Denmark has dropped one place on the World Economic Forum’s competitive tourism list due to poor results in price competitiveness

The hierarchy remained unchanged on this year’s Travel & Tourism Competitiveness Report from the World Economic Forum, but Denmark began to slide down the table, dropping to 14th place from its standing of 13 last year.

Switzerland, Austria and Germany lead the list of 133 countries whose business and regulatory conditions were measured, with the focus being on how they allowed for competitive investment in the tourism industry.

On some points Denmark was listed as being among the global elite, while on others it hovered in the bottom half of the list.
The high level of education among Danes was evident in the human resources category, where the extent of staff training was given top billing out of 133 countries.

As host of the UN climate conference this year, Denmark’s attitude towards the environment was also evident, as it featured in the top three countries for stringency and enforcement of environmental regulation and rated highly for the quality of the natural environment.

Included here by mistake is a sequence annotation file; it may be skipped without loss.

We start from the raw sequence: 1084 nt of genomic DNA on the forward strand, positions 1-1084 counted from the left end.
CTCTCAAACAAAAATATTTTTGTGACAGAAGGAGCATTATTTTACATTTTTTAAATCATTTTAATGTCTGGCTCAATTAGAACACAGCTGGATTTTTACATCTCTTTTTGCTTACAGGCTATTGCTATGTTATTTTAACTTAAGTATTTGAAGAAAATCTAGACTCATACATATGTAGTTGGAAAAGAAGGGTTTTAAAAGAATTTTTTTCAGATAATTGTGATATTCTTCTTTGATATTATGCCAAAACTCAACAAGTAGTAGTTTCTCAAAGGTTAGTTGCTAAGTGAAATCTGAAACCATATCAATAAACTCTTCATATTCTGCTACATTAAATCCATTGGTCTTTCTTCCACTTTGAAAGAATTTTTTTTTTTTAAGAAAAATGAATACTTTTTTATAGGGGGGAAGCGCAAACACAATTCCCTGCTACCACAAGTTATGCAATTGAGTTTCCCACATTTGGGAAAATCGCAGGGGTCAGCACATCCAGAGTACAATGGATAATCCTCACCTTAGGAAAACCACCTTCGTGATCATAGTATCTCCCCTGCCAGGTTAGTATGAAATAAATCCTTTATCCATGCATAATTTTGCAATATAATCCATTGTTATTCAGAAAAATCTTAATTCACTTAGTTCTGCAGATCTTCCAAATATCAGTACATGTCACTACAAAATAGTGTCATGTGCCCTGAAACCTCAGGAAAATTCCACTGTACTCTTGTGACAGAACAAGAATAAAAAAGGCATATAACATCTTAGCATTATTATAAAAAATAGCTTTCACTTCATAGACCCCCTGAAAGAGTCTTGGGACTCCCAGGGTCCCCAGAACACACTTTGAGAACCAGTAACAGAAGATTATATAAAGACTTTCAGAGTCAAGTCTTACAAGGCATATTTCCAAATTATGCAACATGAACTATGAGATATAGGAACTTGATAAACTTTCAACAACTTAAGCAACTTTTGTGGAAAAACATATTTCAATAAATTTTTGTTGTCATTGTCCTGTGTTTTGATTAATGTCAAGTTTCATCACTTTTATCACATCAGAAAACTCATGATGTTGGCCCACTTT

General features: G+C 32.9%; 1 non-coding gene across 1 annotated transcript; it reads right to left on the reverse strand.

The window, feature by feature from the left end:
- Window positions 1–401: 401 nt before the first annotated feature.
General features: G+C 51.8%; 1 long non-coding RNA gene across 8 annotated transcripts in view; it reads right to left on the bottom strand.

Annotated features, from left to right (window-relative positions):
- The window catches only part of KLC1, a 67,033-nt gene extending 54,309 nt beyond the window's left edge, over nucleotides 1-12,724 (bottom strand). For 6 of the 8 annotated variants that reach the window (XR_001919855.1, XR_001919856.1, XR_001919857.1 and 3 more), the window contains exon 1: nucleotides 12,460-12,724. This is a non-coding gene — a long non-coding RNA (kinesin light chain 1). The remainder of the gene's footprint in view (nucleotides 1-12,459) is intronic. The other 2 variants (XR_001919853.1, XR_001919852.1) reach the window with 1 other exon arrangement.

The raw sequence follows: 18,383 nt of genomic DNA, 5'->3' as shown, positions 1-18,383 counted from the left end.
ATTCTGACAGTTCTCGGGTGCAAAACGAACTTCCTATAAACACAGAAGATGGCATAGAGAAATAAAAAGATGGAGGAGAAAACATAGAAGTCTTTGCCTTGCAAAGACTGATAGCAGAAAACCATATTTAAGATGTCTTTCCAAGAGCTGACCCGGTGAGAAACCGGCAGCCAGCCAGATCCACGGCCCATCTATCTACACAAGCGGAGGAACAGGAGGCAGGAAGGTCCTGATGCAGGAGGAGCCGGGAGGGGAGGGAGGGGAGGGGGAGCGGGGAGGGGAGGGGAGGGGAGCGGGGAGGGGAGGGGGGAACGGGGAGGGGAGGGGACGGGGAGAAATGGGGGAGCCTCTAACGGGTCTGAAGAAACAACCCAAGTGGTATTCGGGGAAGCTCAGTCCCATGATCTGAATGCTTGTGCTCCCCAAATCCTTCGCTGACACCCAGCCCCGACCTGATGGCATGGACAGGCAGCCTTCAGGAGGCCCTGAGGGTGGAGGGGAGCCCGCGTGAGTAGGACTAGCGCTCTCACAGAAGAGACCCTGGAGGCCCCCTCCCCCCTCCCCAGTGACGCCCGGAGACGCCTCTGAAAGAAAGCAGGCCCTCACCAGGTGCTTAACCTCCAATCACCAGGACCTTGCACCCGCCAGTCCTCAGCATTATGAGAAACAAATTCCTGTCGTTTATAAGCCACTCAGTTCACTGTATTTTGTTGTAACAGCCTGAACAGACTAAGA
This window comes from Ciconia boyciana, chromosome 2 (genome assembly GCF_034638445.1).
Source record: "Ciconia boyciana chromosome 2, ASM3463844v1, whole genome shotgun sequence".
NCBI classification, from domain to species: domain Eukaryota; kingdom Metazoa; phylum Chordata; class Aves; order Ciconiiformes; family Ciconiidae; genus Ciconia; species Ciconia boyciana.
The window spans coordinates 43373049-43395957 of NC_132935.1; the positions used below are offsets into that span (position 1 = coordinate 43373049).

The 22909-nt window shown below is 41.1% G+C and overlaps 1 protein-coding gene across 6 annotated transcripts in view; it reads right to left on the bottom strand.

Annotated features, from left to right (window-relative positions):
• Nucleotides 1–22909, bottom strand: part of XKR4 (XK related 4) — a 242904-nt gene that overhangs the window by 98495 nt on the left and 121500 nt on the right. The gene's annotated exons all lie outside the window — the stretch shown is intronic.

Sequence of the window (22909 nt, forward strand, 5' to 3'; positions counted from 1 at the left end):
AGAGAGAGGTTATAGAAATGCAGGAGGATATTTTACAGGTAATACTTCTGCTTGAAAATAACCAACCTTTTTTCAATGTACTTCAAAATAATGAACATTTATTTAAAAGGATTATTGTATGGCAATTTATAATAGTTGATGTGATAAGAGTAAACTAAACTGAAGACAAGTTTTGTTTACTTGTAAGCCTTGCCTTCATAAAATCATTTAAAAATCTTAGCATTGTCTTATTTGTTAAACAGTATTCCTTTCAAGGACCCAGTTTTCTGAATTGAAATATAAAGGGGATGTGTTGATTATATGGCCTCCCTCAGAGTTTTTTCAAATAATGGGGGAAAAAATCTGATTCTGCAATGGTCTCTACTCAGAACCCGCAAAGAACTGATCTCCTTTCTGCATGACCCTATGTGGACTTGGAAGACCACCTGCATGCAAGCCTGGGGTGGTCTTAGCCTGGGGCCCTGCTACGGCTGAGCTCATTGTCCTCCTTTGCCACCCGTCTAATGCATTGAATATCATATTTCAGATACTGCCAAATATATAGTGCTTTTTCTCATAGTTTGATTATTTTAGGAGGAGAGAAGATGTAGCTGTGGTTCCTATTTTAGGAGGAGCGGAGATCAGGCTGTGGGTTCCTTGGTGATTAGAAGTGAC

However, it was clear that when it came to price competitiveness, Denmark lagged way behind other countries. The extent and effect of taxation was felt by many, leaving the country in a dismal 123 position, while the parity of purchasing power was low enough to result in a 131st place finish, only exceeded by Iceland and Malta.

Unsurprisingly, the fuel price levels did not affect the oil-rich Middle Eastern countries as much as their European counterparts, with Denmark, Norway, Sweden and the UK all trailing in the bottom ten for competitiveness when it came to fuel prices.